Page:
A French design engineer who was sacked from her job for not removing her headscarf was a victim of discrimination, the European Court of Justice heard.
After being sacked from her job, Asma Bougnaoui went to a labour tribunal, who dismissed her claim for discrimination based on her religious views and found that the dismissal was based on a “genuine and serious reason”. This decision was upheld on appeal, but was then moved to the Court of Justice of the European Union (CJEU) for an initial ruling.
The case centres on IT consultancy Micropole and their policy that requires an employee to remove her headscarf or hijab when meeting clients. The ruling will determine whether this was a “genuine and determining occupational requirement”, under Article 4(1) of the Equal Treatment Directive (2000/78/EC).
The hijab covers the head but not the face.
Ms Bougnaoui’s job involved visiting clients at their own business premises. But a client complained that her headscarf had caused embarrassment to their staff. Micropole asked Ms Bougnaoui to remove her headscarf the next time she was due to visit the client, but she refused and was sacked in 2009.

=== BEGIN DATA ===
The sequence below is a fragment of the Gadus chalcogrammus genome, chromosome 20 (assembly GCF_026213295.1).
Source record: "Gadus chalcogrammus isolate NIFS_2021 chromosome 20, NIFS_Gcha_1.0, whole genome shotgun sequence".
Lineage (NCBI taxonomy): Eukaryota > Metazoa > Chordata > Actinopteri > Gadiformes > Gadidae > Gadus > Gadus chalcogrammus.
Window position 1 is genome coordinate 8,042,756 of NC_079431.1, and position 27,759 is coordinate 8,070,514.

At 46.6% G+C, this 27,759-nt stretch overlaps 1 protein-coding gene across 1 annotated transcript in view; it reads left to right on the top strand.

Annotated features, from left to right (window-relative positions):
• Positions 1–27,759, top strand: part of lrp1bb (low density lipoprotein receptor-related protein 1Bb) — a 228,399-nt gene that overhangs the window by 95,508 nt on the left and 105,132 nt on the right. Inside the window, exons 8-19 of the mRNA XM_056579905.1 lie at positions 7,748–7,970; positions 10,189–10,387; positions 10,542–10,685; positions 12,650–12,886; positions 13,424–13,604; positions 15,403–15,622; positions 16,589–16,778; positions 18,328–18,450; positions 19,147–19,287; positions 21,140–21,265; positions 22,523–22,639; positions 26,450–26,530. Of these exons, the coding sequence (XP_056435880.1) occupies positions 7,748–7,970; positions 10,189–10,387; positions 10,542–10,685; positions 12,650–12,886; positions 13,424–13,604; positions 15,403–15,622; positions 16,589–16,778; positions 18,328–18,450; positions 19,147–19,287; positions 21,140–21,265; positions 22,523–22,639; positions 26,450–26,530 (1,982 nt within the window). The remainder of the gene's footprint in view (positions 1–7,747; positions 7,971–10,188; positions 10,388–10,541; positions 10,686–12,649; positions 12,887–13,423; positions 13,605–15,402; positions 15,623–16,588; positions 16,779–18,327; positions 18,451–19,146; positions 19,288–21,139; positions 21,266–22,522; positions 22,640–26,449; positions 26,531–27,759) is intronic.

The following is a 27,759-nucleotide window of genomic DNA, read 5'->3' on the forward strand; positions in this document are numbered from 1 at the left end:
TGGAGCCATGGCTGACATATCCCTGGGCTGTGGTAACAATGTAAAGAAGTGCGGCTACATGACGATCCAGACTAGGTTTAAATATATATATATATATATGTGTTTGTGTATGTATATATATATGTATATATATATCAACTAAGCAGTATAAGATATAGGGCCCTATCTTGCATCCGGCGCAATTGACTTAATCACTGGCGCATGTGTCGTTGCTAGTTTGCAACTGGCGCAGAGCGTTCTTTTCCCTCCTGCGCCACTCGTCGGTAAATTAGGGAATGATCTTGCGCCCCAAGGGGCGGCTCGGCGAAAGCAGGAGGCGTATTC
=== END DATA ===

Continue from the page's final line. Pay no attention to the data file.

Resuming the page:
Advocate General Eleanor Sharpston said there was “nothing to suggest that Ms Bougnaoui was unable to perform her duties as a design engineer because she wore an Islamic headscarf”. In fact Micropole had itself stressed that she was very competent at her job.
Ms Sharpston disputed claims that banning staff from wearing religious clothing when in contact with clients could be necessary. She added that Ms Bougnaoui’s sacking was actually, “direct discrimination” and that company policies that enforce a completely neutral dress code would only be necessary, “if it pursues a legitimate aim and is proportionate”.
The Advocate General said that discrimination would only be lawful if based on a genuine “occupational requirement” such as health and safety for example.
This decision is in stark contrast to the earlier conclusion of Advocate General Kokott in Achbita v G4S Secure Solutions NV. In this case it was determined that a ban on wearing a headscarf can indeed be justified by an employer’s general policy of neutrality and where the ban applied consistently to all obvious signs of religious or philosophical beliefs.
This ruling in this case is only advisory and is not binding on the court. Judges will formally deliver the final, binding judgement at a later date.